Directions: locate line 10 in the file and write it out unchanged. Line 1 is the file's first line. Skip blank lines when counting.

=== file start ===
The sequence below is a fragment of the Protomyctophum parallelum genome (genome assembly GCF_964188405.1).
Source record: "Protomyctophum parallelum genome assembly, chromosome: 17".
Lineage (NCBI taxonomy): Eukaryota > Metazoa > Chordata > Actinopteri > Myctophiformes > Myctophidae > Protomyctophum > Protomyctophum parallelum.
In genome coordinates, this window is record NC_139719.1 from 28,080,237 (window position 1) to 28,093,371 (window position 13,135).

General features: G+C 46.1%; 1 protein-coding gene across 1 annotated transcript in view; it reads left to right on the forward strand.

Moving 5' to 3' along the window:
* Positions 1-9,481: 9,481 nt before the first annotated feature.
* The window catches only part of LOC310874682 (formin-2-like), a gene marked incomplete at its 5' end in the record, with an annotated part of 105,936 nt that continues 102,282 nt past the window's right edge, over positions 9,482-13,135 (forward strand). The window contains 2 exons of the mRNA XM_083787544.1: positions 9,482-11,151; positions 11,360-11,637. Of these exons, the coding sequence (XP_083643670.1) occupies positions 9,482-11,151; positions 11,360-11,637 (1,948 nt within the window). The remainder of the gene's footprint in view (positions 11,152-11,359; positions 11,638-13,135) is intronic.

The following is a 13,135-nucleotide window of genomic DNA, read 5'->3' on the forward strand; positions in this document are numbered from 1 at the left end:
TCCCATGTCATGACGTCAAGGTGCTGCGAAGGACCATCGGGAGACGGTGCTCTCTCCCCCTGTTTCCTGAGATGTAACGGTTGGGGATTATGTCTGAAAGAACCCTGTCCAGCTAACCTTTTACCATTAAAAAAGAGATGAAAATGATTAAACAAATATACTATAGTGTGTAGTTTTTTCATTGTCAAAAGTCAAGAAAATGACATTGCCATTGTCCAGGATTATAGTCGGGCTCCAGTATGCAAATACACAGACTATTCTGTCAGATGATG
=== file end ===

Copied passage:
TCCCATGTCATGACGTCAAGGTGCTGCGAAGGACCATCGGGAGACGGTGCTCTCTCCCCCTGTTTCCTGAGATGTAACGGTTGGGGATTATGTCTGAAAGAACCCTGTCCAGCTAACCTTTTACCATTAAAAAAGAGATGAAAATGATTAAACAAATATACTATAGTGTGTAGTTTTTTCATTGTCAAAAGTCAAGAAAATGACATTGCCATTGTCCAGGATTATAGTCGGGCTCCAGTATGCAAATACACAGACTATTCTGTCAGATGATG